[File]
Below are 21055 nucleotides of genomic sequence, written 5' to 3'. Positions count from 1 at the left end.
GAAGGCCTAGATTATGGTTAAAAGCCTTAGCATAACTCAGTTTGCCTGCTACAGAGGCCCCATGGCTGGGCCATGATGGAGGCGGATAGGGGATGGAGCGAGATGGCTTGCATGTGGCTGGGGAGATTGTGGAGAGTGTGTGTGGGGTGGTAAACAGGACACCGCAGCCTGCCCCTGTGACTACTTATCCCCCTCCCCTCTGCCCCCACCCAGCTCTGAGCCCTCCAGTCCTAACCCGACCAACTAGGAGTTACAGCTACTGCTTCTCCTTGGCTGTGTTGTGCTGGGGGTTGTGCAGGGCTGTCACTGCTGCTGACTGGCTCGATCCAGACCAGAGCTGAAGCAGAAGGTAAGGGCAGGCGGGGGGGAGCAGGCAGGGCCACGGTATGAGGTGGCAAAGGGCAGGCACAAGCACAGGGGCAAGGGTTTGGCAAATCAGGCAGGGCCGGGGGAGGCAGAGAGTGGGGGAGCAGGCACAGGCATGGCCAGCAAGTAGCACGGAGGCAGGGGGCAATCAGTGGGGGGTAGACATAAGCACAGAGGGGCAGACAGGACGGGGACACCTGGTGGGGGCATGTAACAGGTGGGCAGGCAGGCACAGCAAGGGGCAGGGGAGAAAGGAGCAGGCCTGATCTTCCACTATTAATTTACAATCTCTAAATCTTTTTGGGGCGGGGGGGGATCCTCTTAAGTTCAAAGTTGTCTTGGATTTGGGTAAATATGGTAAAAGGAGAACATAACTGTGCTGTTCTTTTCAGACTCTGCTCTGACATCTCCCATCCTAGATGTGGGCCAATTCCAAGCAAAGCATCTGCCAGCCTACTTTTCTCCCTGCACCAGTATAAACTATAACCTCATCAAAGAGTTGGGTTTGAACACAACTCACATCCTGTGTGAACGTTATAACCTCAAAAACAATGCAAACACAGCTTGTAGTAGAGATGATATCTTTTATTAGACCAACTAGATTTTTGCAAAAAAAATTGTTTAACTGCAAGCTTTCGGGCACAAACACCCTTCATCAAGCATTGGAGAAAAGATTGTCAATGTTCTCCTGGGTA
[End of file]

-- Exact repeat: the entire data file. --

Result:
Below are 21055 nucleotides of genomic sequence, written 5' to 3'. Positions count from 1 at the left end.
GAAGGCCTAGATTATGGTTAAAAGCCTTAGCATAACTCAGTTTGCCTGCTACAGAGGCCCCATGGCTGGGCCATGATGGAGGCGGATAGGGGATGGAGCGAGATGGCTTGCATGTGGCTGGGGAGATTGTGGAGAGTGTGTGTGGGGTGGTAAACAGGACACCGCAGCCTGCCCCTGTGACTACTTATCCCCCTCCCCTCTGCCCCCACCCAGCTCTGAGCCCTCCAGTCCTAACCCGACCAACTAGGAGTTACAGCTACTGCTTCTCCTTGGCTGTGTTGTGCTGGGGGTTGTGCAGGGCTGTCACTGCTGCTGACTGGCTCGATCCAGACCAGAGCTGAAGCAGAAGGTAAGGGCAGGCGGGGGGGAGCAGGCAGGGCCACGGTATGAGGTGGCAAAGGGCAGGCACAAGCACAGGGGCAAGGGTTTGGCAAATCAGGCAGGGCCGGGGGAGGCAGAGAGTGGGGGAGCAGGCACAGGCATGGCCAGCAAGTAGCACGGAGGCAGGGGGCAATCAGTGGGGGGTAGACATAAGCACAGAGGGGCAGACAGGACGGGGACACCTGGTGGGGGCATGTAACAGGTGGGCAGGCAGGCACAGCAAGGGGCAGGGGAGAAAGGAGCAGGCCTGATCTTCCACTATTAATTTACAATCTCTAAATCTTTTTGGGGCGGGGGGGGATCCTCTTAAGTTCAAAGTTGTCTTGGATTTGGGTAAATATGGTAAAAGGAGAACATAACTGTGCTGTTCTTTTCAGACTCTGCTCTGACATCTCCCATCCTAGATGTGGGCCAATTCCAAGCAAAGCATCTGCCAGCCTACTTTTCTCCCTGCACCAGTATAAACTATAACCTCATCAAAGAGTTGGGTTTGAACACAACTCACATCCTGTGTGAACGTTATAACCTCAAAAACAATGCAAACACAGCTTGTAGTAGAGATGATATCTTTTATTAGACCAACTAGATTTTTGCAAAAAAAATTGTTTAACTGCAAGCTTTCGGGCACAAACACCCTTCATCAAGCATTGGAGAAAAGATTGTCAATGTTCTCCTGGGTA